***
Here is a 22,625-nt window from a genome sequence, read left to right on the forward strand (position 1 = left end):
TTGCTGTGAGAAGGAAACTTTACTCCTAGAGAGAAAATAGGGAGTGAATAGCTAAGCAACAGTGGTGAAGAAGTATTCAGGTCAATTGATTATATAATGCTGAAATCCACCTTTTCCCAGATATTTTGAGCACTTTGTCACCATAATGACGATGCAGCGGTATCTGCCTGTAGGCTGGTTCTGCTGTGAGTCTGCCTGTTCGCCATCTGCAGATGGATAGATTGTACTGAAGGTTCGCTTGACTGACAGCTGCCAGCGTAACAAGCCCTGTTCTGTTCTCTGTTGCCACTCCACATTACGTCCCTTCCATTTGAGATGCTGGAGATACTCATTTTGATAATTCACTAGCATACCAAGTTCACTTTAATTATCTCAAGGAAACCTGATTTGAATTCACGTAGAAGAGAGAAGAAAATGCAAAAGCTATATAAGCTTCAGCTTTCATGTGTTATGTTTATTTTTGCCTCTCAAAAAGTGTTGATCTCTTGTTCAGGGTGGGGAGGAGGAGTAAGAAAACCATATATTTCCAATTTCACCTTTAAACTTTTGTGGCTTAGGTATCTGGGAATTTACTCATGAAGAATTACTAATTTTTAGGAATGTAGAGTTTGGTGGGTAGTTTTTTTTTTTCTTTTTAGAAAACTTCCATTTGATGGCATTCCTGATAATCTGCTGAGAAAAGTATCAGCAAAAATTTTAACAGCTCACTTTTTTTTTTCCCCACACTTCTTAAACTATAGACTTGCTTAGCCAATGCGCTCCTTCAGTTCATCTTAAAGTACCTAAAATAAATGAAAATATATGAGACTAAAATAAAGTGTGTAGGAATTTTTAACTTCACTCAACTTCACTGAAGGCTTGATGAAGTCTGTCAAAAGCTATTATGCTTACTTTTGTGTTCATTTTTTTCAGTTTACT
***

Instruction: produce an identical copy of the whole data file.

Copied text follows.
Here is a 22,625-nt window from a genome sequence, read left to right on the forward strand (position 1 = left end):
TTGCTGTGAGAAGGAAACTTTACTCCTAGAGAGAAAATAGGGAGTGAATAGCTAAGCAACAGTGGTGAAGAAGTATTCAGGTCAATTGATTATATAATGCTGAAATCCACCTTTTCCCAGATATTTTGAGCACTTTGTCACCATAATGACGATGCAGCGGTATCTGCCTGTAGGCTGGTTCTGCTGTGAGTCTGCCTGTTCGCCATCTGCAGATGGATAGATTGTACTGAAGGTTCGCTTGACTGACAGCTGCCAGCGTAACAAGCCCTGTTCTGTTCTCTGTTGCCACTCCACATTACGTCCCTTCCATTTGAGATGCTGGAGATACTCATTTTGATAATTCACTAGCATACCAAGTTCACTTTAATTATCTCAAGGAAACCTGATTTGAATTCACGTAGAAGAGAGAAGAAAATGCAAAAGCTATATAAGCTTCAGCTTTCATGTGTTATGTTTATTTTTGCCTCTCAAAAAGTGTTGATCTCTTGTTCAGGGTGGGGAGGAGGAGTAAGAAAACCATATATTTCCAATTTCACCTTTAAACTTTTGTGGCTTAGGTATCTGGGAATTTACTCATGAAGAATTACTAATTTTTAGGAATGTAGAGTTTGGTGGGTAGTTTTTTTTTTTCTTTTTAGAAAACTTCCATTTGATGGCATTCCTGATAATCTGCTGAGAAAAGTATCAGCAAAAATTTTAACAGCTCACTTTTTTTTTTCCCCACACTTCTTAAACTATAGACTTGCTTAGCCAATGCGCTCCTTCAGTTCATCTTAAAGTACCTAAAATAAATGAAAATATATGAGACTAAAATAAAGTGTGTAGGAATTTTTAACTTCACTCAACTTCACTGAAGGCTTGATGAAGTCTGTCAAAAGCTATTATGCTTACTTTTGTGTTCATTTTTTTCAGTTTACT